Senior rural crime investigators have labelled “repugnant” the actions of two teens who allegedly used bows and arrows to illegally hunt brumbies near Kiandra in Kosciuzsko National Park this week.
One brumby was left dead and the other injured as a result of the activity near Three Mile Creek.
NSW Police Rural Crime investigators from Cooma travelled to the location on Wednesday (30 September) after being alerted to the illegal activity.
Police located a dead bay brumby stallion with two arrow wounds to the stomach and shoulder, and the tip of an arrow still embedded in the shoulder.
A grey brumby colt was also found alive with an arrow wound high on the nearside shoulder and the tip of the arrow embedded in the horse’s wound.
The colt was able to bear weight and walked off into the bush with another mob of horses.
Efforts are still being made to locate the injured brumby.
The rural crime investigators were able to track the path of the injured horses, locate and seize a broken arrow, some 100 metres from where the dead horse was.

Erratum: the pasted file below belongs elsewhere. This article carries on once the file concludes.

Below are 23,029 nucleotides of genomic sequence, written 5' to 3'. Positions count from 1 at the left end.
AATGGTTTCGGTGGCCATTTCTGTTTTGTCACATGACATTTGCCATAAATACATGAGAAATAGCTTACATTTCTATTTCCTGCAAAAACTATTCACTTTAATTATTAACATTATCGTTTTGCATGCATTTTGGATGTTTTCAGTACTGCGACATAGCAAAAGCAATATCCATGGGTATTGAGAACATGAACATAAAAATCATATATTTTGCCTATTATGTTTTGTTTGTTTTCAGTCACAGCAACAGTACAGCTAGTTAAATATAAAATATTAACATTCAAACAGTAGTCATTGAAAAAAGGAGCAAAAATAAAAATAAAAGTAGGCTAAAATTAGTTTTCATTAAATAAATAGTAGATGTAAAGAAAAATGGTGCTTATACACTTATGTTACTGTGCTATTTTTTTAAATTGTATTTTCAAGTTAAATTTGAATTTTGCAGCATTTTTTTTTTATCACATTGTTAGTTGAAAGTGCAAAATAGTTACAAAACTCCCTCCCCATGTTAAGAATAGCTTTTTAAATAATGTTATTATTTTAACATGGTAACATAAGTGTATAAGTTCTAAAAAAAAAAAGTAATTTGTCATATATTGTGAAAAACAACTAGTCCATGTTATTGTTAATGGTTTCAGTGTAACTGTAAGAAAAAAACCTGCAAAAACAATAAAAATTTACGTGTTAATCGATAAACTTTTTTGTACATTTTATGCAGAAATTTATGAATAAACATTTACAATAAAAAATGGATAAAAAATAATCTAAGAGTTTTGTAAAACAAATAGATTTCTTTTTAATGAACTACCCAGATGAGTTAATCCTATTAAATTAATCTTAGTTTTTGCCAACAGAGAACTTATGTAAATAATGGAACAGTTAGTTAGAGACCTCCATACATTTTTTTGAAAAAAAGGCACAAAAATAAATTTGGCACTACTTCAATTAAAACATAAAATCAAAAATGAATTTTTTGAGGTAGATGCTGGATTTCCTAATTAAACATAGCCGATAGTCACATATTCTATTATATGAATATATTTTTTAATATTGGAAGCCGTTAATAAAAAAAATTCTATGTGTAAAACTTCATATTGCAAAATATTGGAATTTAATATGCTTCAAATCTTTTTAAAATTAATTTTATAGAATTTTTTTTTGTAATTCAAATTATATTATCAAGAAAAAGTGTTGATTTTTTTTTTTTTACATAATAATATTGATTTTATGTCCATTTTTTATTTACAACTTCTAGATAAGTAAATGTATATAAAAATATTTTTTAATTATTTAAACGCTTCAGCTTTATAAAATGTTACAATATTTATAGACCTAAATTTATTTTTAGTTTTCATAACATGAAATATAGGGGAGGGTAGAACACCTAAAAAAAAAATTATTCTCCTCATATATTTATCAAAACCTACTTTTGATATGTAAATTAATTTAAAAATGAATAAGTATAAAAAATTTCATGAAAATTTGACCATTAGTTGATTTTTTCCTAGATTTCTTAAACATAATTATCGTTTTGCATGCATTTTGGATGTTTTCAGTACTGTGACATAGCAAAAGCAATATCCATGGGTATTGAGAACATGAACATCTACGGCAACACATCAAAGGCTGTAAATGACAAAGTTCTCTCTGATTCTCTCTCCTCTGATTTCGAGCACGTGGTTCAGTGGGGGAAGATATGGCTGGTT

A short time later police were alerted to a vehicle that had become bogged not far from where the horses were shot.
The occupants of the vehicle had sought help to be towed out and left the area prior to police being notified.
Police were given the registration number of the vehicle and it was stopped by local Traffic and Highway Patrol officers as it was entering Cooma.
Rural crime investigators attended and helped search the vehicle.
Two bows were located, as well as arrows that matched the arrow seized at the scene of the shooting.
The two 17-year-old occupants were arrested and taken to Cooma Police Station. They were interviewed and later released while the investigation continued.
On 1 October 2020, a 17-year-old Holbrook teen was charged with two counts of aggravated cruelty, two counts of hunting in a National Park, possessing a bow in a National Park and possessing a dog in a National Park.
He will appear in the Cooma Children’s Court on 9 December 2020.
The other 17-year-old from Tallangatta in Victoria was issued with a $500 infringement for possessing a bow in a National Park.
State rural crime co-ordinator Detective Inspector Cameron Whiteside congratulated the officers involved for their swift actions.
“This incident is very disturbing and repugnant, and this timely investigation by the Rural Crime Prevention Team highlights that the NSW Police Force will not tolerate animal cruelty,” he said.
If you have and information about illegal hunting, animal cruelty or other rural crimes please speak to your local police or contact Crime Stoppers on 1800 333 000.